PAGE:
Male reproductive control—which takes place when a woman’s partner imposes his reproductive intentions on her through intimidation, threats or actual violence—occurs among women who have experienced intimate partner violence, according to "Male Reproductive Control of Women Who Have Experienced Intimate Partner Violence in the United States," by Ann Moore et al. The article is currently available online and will be published in a forthcoming issue of Social Science & Medicine.
The authors conducted in-depth interviews with 71 women aged 18–49 who had a history of intimate partner violence; they were recruited in 2007 from a domestic violence shelter, a freestanding abortion clinic and a family planning clinic providing a full range of reproductive health services. The study found that 53 respondents (74%) reported having experienced some type of reproductive control. Women reported that their partners threatened them before sexual intercourse and insisted that they were going to make them pregnant. They were also prevented from obtaining or using contraception. During sexual intercourse, women experienced a range of behaviors by partners actively seeking to cause a pregnancy. Women reported forced or unwanted intercourse (sometimes unwanted only because it was unprotected), failure to withdraw when that was the agreed upon method of contraception, refusal to use condoms or manipulation of condoms to render them ineffective, and violent rape.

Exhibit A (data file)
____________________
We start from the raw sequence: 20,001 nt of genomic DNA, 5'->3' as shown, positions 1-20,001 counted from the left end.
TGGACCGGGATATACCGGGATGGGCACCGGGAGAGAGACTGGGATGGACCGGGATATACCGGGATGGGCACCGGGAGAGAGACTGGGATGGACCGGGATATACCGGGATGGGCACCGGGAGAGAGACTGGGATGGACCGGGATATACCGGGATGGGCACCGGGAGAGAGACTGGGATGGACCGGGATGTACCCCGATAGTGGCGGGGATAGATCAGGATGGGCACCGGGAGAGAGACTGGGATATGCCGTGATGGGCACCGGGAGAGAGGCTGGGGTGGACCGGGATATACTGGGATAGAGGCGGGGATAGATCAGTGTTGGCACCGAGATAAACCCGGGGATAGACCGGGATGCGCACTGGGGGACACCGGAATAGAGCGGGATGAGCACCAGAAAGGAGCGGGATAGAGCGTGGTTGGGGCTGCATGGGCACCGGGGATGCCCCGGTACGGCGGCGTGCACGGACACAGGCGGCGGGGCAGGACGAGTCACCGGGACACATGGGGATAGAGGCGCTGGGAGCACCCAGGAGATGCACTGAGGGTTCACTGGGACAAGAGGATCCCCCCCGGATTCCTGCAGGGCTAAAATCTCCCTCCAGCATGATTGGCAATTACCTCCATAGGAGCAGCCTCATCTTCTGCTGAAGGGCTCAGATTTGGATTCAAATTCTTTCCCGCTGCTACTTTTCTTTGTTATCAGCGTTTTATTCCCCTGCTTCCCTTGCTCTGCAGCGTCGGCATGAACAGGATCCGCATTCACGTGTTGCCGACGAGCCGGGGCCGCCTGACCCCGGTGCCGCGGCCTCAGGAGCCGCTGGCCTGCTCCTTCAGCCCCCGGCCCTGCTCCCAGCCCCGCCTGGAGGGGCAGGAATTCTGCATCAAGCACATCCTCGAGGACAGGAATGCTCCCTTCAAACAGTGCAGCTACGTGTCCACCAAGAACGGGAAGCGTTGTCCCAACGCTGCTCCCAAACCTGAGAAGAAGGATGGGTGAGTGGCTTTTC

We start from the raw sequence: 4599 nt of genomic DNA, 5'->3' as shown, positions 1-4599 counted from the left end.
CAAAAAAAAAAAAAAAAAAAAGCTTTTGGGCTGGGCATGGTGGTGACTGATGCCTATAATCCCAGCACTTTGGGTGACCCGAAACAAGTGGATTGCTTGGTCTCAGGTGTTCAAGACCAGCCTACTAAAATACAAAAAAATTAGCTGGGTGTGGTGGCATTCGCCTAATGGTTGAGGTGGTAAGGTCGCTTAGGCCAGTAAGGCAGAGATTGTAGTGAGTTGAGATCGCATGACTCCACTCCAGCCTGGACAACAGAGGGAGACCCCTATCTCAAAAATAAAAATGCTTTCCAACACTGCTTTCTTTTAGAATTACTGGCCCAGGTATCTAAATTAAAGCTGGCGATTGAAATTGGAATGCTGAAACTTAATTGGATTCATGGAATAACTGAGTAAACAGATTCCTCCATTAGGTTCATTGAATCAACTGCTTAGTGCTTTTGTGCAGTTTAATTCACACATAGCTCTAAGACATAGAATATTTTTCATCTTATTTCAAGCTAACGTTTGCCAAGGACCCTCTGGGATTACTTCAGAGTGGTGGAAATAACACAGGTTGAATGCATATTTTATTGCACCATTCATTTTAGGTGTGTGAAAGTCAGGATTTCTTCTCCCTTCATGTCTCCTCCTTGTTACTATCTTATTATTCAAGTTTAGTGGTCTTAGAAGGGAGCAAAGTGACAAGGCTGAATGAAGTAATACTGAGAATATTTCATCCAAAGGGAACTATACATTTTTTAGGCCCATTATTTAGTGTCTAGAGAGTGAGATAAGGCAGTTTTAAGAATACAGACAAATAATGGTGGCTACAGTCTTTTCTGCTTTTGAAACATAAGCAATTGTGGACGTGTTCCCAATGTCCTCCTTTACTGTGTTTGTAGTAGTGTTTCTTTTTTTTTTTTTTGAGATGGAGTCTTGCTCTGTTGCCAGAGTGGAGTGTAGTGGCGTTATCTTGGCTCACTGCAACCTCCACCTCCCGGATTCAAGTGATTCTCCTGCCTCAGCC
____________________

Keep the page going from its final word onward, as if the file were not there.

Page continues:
Women who became pregnant reported experiencing pressure or coercion to resolve the pregnancy in the way their partners wanted. Some women who wanted to terminate the pregnancy reported that abusive partners made them feel bad about their desire to abort and pressured them to give birth. Others reported that their partners refused to allow them to have an abortion, denying access by withholding money for transportation or the abortion, sabotaging appointments, and coming to the clinic and "breaking things up." Some also described partners who threatened to harm or kill them if they had an abortion. Among women who wanted to continue the pregnancy, some described experiencing pressure or coercion to terminate the pregnancy, while others reported that their partners threatened to hurt them in order to bring an end to the pregnancy. The authors point out that threats and coercion by men to achieve their own pregnancy desires that are contrary to their partners’ wishes often leave women unable to act autonomously.
"We believe that reproductive control is, itself, a form of intimate partner violence, and one worthy of public health attention," says Ann Moore, senior research associate at the Guttmacher Institute. The authors recommend that providers assess their patients in order to identify women who may need to hide their contraceptives from their partner, conduct prenatal care and abortion counseling in private, and ask questions designed to ascertain if anyone is pressuring the woman either to terminate or continue the pregnancy.